The 2011 Estimates for Public Services which indicate €300m will be spent on external IT and equipment has caused concern in the IT industry that the Irish Government is taking a “business as usual” approach to IT and is not embracing cloud computing fast enough.
The managing director of Irish IT company Nostra Systems, Kevin O’Loughlin, said yesterday the Government needs to walk the walk rather than talk the talk on cloud computing.
“Minister Richard Bruton’s recently announced Cloud Computing Implementation Group is about to have its first meeting. Despite all their talk about cloud computing, the Taoiseach and his ministers are still bogged down in excessive caution and a ‘business as usual’ approach to IT in their departments and agencies,” O’Loughlin said.
“Vague rhetoric abounds. The minister for finance said recently that the cloud was to the forefront of thinking, but the Taoiseach said there were security concerns. On the frontline, money is still spent the old-fashioned way.
“The Government’s own figures (2011 Estimates for Public Services) show that this year across departments, their associated agencies and the HSE over €300m will be spent on external IT, information systems and equipment.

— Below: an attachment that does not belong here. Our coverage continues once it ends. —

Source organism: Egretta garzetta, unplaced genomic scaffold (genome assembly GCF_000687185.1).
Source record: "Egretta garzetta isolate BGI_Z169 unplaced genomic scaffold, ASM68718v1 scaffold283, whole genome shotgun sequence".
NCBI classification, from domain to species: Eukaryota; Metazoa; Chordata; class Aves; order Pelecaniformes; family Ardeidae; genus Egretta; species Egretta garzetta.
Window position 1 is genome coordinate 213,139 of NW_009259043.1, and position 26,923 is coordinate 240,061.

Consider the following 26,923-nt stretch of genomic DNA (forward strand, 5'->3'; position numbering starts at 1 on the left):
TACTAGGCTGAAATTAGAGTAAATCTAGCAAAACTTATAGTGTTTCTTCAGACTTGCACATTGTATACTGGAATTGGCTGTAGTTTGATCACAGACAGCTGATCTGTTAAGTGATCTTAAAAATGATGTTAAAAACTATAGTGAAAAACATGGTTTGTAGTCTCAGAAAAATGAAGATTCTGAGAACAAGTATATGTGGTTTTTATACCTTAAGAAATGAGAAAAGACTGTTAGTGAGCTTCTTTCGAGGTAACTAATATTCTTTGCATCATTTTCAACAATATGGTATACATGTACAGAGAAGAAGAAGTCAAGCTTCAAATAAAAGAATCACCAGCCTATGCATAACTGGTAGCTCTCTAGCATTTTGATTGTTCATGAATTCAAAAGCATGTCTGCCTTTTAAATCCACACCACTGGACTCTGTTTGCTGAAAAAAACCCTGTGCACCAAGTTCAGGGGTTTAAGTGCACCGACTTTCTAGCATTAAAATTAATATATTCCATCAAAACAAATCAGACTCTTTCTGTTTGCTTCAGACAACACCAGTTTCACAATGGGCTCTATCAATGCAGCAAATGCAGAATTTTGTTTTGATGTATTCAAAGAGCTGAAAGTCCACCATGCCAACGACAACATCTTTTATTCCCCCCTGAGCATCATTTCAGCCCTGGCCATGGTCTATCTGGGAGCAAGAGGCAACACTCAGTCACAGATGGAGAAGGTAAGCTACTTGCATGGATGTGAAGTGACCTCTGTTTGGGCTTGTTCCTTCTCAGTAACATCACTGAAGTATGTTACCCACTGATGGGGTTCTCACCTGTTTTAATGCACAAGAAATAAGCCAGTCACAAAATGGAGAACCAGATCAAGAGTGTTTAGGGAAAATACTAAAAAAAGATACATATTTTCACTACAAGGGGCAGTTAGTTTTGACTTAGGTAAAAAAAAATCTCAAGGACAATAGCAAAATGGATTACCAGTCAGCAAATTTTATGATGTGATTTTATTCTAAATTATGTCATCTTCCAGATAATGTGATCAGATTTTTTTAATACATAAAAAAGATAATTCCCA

Risk for State sector by relying on old methods
“Where is all this money going? I fear it is a bonanza for some unscrupulous firms who are taking advantage of innocent and unaware Government customers by over specifying and over selling hardware and software ‘solutions’ that could be provided more cheaply and efficiently through the cloud.”
O’Loughlin warned there is a particular risk in the State sector where excessive caution, reliance on historic suppliers, lack of information and a traditional mindset among buyers has allowed IT suppliers to continue to provide outdated, non-cloud based solutions that let suppliers over specify and over charge.
“My information is that some IT companies are not selling the cloud and its advantages to government because there is less money in it for the IT companies themselves. They persist in the old practices of selling their customers servers and other ‘boxes’ they do not need at the expense of the cloud’s lower costs, speed and stability.
“This is an issue that Minister Bruton’s recently announced Implementation Group needs to grasp. It must engage with IT consultancy firms and suppliers and drive them to change and act counter intuitively to the way they have traditionally done business. These suppliers must take a new approach and help Government to reduce its hardware and equipment purchases and lower the complexity of what they offer.
“The State sector is making the right noises about adopting the cloud but walking the walk must take precedence over talking the talk,” O’Loughlin said.
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